100 Greatest Courses In One Year

A Regular Golfer’s Quest To Play America’s 100 Greatest Courses In One Year

Meet Jimmy James, who defied the odds and played the 100 greatest golf courses in one year.

Golf Digest is aware of fewer than two dozen individuals who have played every course on our ranking of America’s 100 Greatest. They ticked them off over lifetimes largely well spent, and the grillrooms of this country have heard their stories. All are or were Golf Digest course-rating panelists—the card-carrying, often quite tan, pencil-wielding, low-handicap data-bots we’ve trained in the scientific art (or artful science, if you prefer) of evaluating shot values, design variety, aesthetics and other categories since 1966, and whose legion is now 1,500 strong. We compile the scores of all our rating panelists to update this ranking biennially, and so the list is ever-changing. When new courses receive the honor, some panelists are quicker than others about staying current.

Being a completist is hard work. Just ask Terry Inslee, who joined our panel in 1984 and is our most prolific rater, having evaluated 3,050 courses. He’s played 93 of the 100 Greatest and 96 of the Second 100 Greatest. The seven he’s missing from the first list roll off his tongue quickly: “Augusta National, Boston Golf Club, Shinnecock Hills, Sebonack, Friar’s Head, Garden City and Old Sandwich.” Inslee is retired, but over a career as a Missouri-based sales rep with a national territory, he worked in a lot of golf on business trips. Why hasn’t he played them all? Though association with Golf Digest does open doors, personal connections and the rub of the great green in the sky are still paramount, even for our panelists.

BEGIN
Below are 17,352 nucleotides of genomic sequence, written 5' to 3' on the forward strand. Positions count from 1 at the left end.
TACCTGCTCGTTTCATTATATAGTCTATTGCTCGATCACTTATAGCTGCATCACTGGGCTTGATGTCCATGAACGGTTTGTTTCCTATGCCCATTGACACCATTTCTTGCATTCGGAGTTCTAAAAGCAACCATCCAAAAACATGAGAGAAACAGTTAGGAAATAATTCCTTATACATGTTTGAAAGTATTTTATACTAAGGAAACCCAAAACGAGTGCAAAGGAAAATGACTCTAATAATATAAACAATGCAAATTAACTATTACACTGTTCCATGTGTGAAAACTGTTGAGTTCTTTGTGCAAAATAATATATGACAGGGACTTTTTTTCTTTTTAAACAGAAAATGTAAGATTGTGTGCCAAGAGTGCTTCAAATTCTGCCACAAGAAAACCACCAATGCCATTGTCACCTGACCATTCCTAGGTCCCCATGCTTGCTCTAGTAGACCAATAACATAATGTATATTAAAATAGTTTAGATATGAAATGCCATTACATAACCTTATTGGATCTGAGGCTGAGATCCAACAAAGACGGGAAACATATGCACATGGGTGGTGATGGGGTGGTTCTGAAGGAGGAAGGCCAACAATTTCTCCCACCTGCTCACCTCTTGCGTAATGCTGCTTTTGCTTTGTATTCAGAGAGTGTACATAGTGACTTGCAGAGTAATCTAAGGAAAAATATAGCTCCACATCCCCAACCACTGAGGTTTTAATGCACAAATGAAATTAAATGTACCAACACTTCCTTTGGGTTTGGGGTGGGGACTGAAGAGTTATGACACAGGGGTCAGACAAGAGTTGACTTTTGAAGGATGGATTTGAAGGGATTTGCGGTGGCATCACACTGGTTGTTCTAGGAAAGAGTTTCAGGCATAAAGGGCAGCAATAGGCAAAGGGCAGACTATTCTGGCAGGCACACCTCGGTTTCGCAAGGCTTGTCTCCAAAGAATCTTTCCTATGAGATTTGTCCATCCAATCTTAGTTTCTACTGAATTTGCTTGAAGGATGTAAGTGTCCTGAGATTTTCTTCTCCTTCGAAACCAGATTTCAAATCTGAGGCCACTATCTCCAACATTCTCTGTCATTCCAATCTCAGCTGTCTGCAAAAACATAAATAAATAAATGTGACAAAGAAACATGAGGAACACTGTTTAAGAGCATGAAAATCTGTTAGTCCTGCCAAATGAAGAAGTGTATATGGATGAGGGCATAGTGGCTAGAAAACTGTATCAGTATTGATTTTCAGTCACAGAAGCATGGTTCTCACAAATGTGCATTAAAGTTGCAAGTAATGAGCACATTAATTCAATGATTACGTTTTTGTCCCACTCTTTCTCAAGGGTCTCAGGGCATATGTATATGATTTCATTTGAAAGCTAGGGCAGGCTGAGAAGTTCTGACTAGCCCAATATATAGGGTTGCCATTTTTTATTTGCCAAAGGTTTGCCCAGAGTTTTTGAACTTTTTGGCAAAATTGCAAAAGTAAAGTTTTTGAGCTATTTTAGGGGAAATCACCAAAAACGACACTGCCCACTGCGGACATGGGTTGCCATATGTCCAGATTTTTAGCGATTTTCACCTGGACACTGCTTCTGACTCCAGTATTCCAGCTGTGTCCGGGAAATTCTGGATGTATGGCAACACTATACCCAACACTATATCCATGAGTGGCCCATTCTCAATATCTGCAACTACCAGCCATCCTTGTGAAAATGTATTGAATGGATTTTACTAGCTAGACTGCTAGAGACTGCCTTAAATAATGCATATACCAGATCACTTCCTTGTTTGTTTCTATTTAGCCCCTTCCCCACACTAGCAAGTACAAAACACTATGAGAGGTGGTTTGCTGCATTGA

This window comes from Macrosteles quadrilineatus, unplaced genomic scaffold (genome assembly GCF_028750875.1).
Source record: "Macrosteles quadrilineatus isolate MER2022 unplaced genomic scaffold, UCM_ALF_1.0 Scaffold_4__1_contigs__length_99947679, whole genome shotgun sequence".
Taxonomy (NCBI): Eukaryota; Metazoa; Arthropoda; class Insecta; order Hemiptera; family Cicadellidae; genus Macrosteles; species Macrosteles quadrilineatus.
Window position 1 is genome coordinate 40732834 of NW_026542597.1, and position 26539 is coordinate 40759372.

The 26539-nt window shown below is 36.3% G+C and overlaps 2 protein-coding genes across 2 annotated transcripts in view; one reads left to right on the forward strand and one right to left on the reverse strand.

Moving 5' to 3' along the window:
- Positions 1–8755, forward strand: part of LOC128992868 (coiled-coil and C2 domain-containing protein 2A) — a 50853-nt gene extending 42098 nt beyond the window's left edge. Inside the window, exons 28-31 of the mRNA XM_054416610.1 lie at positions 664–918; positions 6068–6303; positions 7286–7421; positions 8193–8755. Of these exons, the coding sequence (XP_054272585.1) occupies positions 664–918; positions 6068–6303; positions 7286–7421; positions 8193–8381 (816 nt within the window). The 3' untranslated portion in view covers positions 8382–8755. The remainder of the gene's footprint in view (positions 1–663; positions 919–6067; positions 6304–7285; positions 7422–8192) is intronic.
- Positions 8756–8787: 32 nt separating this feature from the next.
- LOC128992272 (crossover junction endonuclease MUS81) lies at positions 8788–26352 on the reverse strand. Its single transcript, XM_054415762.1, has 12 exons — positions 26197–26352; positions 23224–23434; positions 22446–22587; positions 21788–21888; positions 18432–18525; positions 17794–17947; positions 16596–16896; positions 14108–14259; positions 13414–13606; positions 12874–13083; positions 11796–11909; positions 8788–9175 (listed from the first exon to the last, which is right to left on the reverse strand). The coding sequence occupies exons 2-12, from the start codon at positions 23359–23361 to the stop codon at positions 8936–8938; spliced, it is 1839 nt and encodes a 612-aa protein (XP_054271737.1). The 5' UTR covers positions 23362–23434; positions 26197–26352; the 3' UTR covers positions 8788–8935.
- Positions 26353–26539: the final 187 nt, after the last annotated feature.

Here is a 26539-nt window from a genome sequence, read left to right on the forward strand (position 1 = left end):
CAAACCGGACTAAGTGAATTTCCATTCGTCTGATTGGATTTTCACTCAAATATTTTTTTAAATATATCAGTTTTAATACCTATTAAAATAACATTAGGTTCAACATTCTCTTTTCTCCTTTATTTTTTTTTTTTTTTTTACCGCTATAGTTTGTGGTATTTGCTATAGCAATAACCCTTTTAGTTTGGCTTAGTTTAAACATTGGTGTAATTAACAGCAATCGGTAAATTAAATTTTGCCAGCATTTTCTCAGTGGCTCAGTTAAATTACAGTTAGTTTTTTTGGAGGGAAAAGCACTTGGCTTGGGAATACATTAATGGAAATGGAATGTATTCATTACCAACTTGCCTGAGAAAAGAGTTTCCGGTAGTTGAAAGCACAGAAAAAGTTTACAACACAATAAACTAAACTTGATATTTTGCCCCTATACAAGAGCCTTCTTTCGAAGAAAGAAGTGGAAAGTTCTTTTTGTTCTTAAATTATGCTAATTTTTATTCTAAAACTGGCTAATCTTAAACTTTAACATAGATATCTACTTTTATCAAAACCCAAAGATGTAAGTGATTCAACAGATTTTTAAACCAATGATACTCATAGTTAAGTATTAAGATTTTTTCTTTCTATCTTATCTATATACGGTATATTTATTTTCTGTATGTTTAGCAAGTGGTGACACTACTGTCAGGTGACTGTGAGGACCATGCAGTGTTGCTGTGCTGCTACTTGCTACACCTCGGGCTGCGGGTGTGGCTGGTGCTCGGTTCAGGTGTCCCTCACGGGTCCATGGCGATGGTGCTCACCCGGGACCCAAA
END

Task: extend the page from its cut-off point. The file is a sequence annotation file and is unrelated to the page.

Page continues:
Told there was a golfer who’d accomplished the feat of playing “the century” in a calendar year, Inslee is impressed, if not a little shocked. “played the 100 greatest courses in one year is a major logistics problem. You’re always juggling so many balls in the air—the schedules of different hosts and your own, tournaments, outings, renovations, weather … for someone to do that in 12 months is absolutely amazing.”

“You ought to award the guy a green straightjacket,” says Senior Architecture Editor Ron Whitten. Salty as Whitten can seem, the heart connected to the fullest brain in golf architecture has a soft spot for any golfer so passionate.

Who could and would pull off such a stunt? Clearly, someone who isn’t working. Has to be a Golf Digest panelist, right? Not the case. Then some mid-am silver fox with a private jet and a fat Rolodex, right? Wrong again. Our golfer of the year is as unlikely as the idea itself.

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